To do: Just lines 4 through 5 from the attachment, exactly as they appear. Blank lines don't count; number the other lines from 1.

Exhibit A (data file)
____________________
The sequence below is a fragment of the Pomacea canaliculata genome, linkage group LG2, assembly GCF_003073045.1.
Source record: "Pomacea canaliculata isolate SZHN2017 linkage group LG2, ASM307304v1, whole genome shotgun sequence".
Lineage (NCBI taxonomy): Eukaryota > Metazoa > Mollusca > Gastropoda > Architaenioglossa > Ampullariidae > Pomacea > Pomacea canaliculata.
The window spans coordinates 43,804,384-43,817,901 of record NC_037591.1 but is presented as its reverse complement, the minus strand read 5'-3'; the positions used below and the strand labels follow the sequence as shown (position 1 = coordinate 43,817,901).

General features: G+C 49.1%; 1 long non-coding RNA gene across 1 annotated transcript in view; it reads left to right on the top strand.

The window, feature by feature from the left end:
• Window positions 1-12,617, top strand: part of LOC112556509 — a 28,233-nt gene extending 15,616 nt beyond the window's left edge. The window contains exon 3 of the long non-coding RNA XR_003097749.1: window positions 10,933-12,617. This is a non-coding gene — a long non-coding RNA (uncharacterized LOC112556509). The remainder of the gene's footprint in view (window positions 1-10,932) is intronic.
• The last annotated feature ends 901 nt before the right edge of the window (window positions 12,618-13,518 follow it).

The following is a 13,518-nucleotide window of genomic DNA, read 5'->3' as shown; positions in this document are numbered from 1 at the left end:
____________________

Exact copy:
The window spans coordinates 43,804,384-43,817,901 of record NC_037591.1 but is presented as its reverse complement, the minus strand read 5'-3'; the positions used below and the strand labels follow the sequence as shown (position 1 = coordinate 43,817,901).

General features: G+C 49.1%; 1 long non-coding RNA gene across 1 annotated transcript in view; it reads left to right on the top strand.